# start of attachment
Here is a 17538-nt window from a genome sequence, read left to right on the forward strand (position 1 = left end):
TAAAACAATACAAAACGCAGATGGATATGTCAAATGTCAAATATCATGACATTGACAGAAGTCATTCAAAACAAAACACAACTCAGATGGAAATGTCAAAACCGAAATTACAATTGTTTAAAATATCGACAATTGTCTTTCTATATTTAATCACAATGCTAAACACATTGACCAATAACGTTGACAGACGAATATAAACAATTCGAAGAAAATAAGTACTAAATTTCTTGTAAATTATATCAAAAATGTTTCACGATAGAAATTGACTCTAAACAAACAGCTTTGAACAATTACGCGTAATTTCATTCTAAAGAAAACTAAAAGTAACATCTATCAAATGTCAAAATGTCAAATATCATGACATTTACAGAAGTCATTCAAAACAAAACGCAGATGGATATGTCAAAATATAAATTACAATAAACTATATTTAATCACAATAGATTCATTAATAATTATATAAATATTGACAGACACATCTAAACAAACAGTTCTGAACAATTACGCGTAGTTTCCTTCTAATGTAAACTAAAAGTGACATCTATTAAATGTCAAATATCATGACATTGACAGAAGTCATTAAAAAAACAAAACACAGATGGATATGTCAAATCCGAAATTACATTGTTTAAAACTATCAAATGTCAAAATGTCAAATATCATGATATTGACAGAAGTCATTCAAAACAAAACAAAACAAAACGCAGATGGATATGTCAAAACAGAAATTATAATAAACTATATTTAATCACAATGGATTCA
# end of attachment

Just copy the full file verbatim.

Here is a 17538-nt window from a genome sequence, read left to right on the forward strand (position 1 = left end):
TAAAACAATACAAAACGCAGATGGATATGTCAAATGTCAAATATCATGACATTGACAGAAGTCATTCAAAACAAAACACAACTCAGATGGAAATGTCAAAACCGAAATTACAATTGTTTAAAATATCGACAATTGTCTTTCTATATTTAATCACAATGCTAAACACATTGACCAATAACGTTGACAGACGAATATAAACAATTCGAAGAAAATAAGTACTAAATTTCTTGTAAATTATATCAAAAATGTTTCACGATAGAAATTGACTCTAAACAAACAGCTTTGAACAATTACGCGTAATTTCATTCTAAAGAAAACTAAAAGTAACATCTATCAAATGTCAAAATGTCAAATATCATGACATTTACAGAAGTCATTCAAAACAAAACGCAGATGGATATGTCAAAATATAAATTACAATAAACTATATTTAATCACAATAGATTCATTAATAATTATATAAATATTGACAGACACATCTAAACAAACAGTTCTGAACAATTACGCGTAGTTTCCTTCTAATGTAAACTAAAAGTGACATCTATTAAATGTCAAATATCATGACATTGACAGAAGTCATTAAAAAAACAAAACACAGATGGATATGTCAAATCCGAAATTACATTGTTTAAAACTATCAAATGTCAAAATGTCAAATATCATGATATTGACAGAAGTCATTCAAAACAAAACAAAACAAAACGCAGATGGATATGTCAAAACAGAAATTATAATAAACTATATTTAATCACAATGGATTCA